Wednesday, February 18, 2009

Dying is Easy.

I'm semi-convinced the major reason the vast majority of comic books consist of people hitting other people (or things) is that writing fights is one of the easiest things to do in comic form. Even assuming the writer goes to the effort of coordinating the combat and describing it in sufficient detail that the page and panel composition don't rest entirely or almost entirely on the shoulders of the artist (which isn't safe to assume), it's still a lot easier to come up with something like:

HERO: YOU LITTLE %#*&, I'M GONNA KICK YOUR %#*&ING HEAD IN!
SFX: THWAMM!
VILLAIN: ARGH!

...than it is to make a page of talking heads (or even more active heads) say something interesting.

For whatever reason, the hardest material for me to write has always been comedy. When you're looking at a joke for the nineteenth time, it's difficult to remember why you thought it was funny to begin with. And the kind of comedy I tend to prefer, certainly as a reader--that of the Wodehouse/Adams/Pratchett variety--is all about the deft use of language for comedic effect. This kind of work isn't--or I can't imagine it being--off the cuff stuff. It's words that have been honed and refined, worked and reworked until they're perfect.

Frankly, it's not a lot of fun to write this sort of thing. But it's extremely rewarding when someone finds something I wrote to be funny. It's even better if I can find it funny myself, by viewing it through fresh eyes (usually eyes that haven't read the material for a couple years, run by a mind that doesn't remember writing it in the first place.)

When I'm writing something for which "being funny" is the primary goal, my approach is fairly simple: brainstorm as much stuff as possible, figure out if some of it's funny, try and figure out if some of it could possibly be funny with some work, toss the rest and then try and find a way to wedge the good stuff into a narrative framework (the looser the framework, the better.)

Which of course leads to a lot of material that never gets used.

As I was digging through the office a few minutes ago looking for something to write notes on, I came upon a few pages of stuff that appears to be the result of a comedy brainstorming session. And, as I've been exceedingly lax with the blogging lately but don't really have much I feel like talking about at the moment, I figured, hey, I wrote it, I might as well use it.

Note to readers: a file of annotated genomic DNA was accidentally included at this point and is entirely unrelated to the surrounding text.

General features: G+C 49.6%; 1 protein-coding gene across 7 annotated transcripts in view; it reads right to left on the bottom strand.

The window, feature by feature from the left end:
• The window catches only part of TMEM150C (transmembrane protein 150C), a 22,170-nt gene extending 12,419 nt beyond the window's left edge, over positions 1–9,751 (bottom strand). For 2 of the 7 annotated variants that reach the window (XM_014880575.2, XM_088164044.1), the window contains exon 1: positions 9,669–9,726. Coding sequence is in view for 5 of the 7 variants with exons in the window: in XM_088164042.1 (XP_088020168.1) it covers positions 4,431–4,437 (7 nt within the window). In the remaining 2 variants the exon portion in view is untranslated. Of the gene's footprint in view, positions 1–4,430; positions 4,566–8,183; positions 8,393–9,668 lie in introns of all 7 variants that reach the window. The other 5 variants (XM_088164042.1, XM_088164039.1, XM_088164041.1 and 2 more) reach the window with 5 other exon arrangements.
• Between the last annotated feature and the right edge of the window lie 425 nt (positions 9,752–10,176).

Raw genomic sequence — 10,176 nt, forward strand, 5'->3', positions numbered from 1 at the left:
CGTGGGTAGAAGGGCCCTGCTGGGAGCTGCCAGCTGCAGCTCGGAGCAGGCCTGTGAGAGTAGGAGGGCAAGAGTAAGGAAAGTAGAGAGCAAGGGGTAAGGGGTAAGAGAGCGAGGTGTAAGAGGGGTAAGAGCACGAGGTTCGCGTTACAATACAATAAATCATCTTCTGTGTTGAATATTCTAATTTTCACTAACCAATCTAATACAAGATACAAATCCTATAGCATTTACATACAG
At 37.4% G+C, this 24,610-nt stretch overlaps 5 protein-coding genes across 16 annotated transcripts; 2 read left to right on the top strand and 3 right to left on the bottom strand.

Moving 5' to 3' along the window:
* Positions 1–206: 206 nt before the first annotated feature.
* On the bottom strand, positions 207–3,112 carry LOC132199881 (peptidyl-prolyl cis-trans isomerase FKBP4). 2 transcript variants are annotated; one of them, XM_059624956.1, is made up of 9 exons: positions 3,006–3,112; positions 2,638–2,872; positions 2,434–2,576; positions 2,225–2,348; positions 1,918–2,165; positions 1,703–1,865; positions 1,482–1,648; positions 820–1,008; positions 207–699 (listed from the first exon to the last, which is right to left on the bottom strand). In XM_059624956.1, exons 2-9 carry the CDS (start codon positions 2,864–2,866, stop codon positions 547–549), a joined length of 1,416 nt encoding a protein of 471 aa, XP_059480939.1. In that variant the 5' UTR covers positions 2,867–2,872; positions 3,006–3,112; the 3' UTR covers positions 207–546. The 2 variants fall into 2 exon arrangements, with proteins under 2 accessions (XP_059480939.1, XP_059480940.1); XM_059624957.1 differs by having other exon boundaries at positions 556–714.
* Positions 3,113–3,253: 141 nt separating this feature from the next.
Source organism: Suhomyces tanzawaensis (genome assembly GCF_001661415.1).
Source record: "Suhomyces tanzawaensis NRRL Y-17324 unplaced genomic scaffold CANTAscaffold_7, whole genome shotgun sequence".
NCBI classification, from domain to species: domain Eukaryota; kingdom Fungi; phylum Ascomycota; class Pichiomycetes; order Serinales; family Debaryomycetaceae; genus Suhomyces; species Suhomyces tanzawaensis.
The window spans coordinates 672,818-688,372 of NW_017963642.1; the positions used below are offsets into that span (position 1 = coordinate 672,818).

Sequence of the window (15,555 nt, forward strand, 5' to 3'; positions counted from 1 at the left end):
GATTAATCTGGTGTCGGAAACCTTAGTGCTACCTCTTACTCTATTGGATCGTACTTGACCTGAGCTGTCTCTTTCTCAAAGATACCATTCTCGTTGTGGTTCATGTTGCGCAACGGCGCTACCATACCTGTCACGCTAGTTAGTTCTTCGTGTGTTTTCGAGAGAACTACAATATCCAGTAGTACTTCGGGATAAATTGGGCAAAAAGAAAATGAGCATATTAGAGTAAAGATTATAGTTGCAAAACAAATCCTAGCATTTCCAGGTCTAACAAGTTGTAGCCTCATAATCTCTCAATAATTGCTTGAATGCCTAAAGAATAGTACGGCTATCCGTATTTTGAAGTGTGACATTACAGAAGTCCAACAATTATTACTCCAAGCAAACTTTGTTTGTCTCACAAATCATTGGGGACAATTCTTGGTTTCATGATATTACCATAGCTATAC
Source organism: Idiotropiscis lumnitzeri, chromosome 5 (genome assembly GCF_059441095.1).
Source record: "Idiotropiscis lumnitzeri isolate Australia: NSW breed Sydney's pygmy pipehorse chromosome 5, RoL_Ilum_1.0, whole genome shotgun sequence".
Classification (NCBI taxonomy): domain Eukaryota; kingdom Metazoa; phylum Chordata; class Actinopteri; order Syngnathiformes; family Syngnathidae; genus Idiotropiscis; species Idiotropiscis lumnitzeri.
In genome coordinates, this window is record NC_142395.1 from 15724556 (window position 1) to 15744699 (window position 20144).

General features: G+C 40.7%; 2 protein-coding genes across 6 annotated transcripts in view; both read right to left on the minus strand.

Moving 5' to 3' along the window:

I can't be sure, but I'm guessing the following material was aimed at the script for a Platinum Studios project I created called JEST CAUSE (which remains one of my top five favourite scripts I've written to date). It might have been done for THE TOKEN GOBLIN, too...in any event, it reads as though I was aiming for comedic fantasy with it. I offer it unedited, warts and all, in the hopes that one of my half dozen readers will get some meagre entertainment value out of it. If you don't...well, you get what you pay for.

Here we go:

-All the fashionable lairs these days are built by Maurice, a former evil wizard whose fashion empire was built on a foundation of impeccable taste and bloodshed.

-It is said that history is written by the victors: Victor Conroy, Vic Hedges, and Victor Vincenzo were the heads of the historians guild.

-Not since pork chop leapt from frying pan has

-If all the world's a stage, then the gods are the director, writer, and largely the audience. The lives of the merely mortal are there to amuse and entertain them, but nobody but the gods gets to take a bow when the curtain falls.
They're desperate for appreciation. "Didn't I do good?" they ask, and the person they ask damn well better give them the right answer, lest they be well-damned.

-All things are relative. Necessity is the mother of Inventtion, and Madness merely the weird uncle of Ambition.

-There's a place for people who defy the gods, a place specially designed to make them wish they hadn't.

-"No, seriously, three of them, and they could talk and build houses. Well, one of them could, the other two just kind of stacked wood and straw up and prayed for good weather."

A

1 comment:

EFF said...

-Not since pork chop leapt from frying pan has

Please complete this sentence.